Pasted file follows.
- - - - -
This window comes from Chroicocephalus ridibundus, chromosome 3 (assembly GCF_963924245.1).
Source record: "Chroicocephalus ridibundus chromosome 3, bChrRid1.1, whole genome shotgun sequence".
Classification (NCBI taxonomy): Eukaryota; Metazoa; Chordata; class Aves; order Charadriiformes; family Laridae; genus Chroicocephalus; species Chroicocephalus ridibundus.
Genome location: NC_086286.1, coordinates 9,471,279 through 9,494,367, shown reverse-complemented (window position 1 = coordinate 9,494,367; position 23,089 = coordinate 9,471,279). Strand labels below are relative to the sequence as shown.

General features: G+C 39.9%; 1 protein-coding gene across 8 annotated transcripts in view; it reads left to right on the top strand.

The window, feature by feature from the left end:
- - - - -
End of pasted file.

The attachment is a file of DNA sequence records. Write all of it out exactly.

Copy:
This window comes from Chroicocephalus ridibundus, chromosome 3 (assembly GCF_963924245.1).
Source record: "Chroicocephalus ridibundus chromosome 3, bChrRid1.1, whole genome shotgun sequence".
Classification (NCBI taxonomy): Eukaryota; Metazoa; Chordata; class Aves; order Charadriiformes; family Laridae; genus Chroicocephalus; species Chroicocephalus ridibundus.
Genome location: NC_086286.1, coordinates 9,471,279 through 9,494,367, shown reverse-complemented (window position 1 = coordinate 9,494,367; position 23,089 = coordinate 9,471,279). Strand labels below are relative to the sequence as shown.

General features: G+C 39.9%; 1 protein-coding gene across 8 annotated transcripts in view; it reads left to right on the top strand.

The window, feature by feature from the left end: